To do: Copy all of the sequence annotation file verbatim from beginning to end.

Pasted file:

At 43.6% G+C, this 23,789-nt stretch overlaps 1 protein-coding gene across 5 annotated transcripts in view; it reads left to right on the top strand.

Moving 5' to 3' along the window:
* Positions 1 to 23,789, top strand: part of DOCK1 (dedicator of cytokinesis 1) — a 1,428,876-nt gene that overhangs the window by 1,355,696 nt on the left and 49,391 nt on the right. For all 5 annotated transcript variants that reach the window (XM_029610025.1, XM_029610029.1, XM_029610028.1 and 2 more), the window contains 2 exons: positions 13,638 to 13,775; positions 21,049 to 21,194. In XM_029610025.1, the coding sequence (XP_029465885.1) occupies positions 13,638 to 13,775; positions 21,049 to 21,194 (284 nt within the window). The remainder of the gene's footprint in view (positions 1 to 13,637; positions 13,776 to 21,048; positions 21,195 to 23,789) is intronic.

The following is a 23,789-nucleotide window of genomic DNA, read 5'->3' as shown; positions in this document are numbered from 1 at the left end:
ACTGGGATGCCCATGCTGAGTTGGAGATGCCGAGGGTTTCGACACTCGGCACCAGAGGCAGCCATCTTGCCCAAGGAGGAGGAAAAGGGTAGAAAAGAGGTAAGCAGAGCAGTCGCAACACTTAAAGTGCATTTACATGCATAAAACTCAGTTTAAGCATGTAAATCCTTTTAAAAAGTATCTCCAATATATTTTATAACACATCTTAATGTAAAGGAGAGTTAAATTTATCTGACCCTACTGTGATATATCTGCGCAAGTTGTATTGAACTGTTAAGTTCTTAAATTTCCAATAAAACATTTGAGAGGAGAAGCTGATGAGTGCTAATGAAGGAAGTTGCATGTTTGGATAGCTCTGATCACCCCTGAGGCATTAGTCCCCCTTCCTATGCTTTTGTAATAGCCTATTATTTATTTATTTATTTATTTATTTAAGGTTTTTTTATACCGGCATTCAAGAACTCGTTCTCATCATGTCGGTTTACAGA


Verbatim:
At 43.6% G+C, this 23,789-nt stretch overlaps 1 protein-coding gene across 5 annotated transcripts in view; it reads left to right on the top strand.

Moving 5' to 3' along the window:
* Positions 1 to 23,789, top strand: part of DOCK1 (dedicator of cytokinesis 1) — a 1,428,876-nt gene that overhangs the window by 1,355,696 nt on the left and 49,391 nt on the right. For all 5 annotated transcript variants that reach the window (XM_029610025.1, XM_029610029.1, XM_029610028.1 and 2 more), the window contains 2 exons: positions 13,638 to 13,775; positions 21,049 to 21,194. In XM_029610025.1, the coding sequence (XP_029465885.1) occupies positions 13,638 to 13,775; positions 21,049 to 21,194 (284 nt within the window). The remainder of the gene's footprint in view (positions 1 to 13,637; positions 13,776 to 21,048; positions 21,195 to 23,789) is intronic.

The following is a 23,789-nucleotide window of genomic DNA, read 5'->3' as shown; positions in this document are numbered from 1 at the left end:
ACTGGGATGCCCATGCTGAGTTGGAGATGCCGAGGGTTTCGACACTCGGCACCAGAGGCAGCCATCTTGCCCAAGGAGGAGGAAAAGGGTAGAAAAGAGGTAAGCAGAGCAGTCGCAACACTTAAAGTGCATTTACATGCATAAAACTCAGTTTAAGCATGTAAATCCTTTTAAAAAGTATCTCCAATATATTTTATAACACATCTTAATGTAAAGGAGAGTTAAATTTATCTGACCCTACTGTGATATATCTGCGCAAGTTGTATTGAACTGTTAAGTTCTTAAATTTCCAATAAAACATTTGAGAGGAGAAGCTGATGAGTGCTAATGAAGGAAGTTGCATGTTTGGATAGCTCTGATCACCCCTGAGGCATTAGTCCCCCTTCCTATGCTTTTGTAATAGCCTATTATTTATTTATTTATTTATTTATTTAAGGTTTTTTTATACCGGCATTCAAGAACTCGTTCTCATCATGTCGGTTTACAGA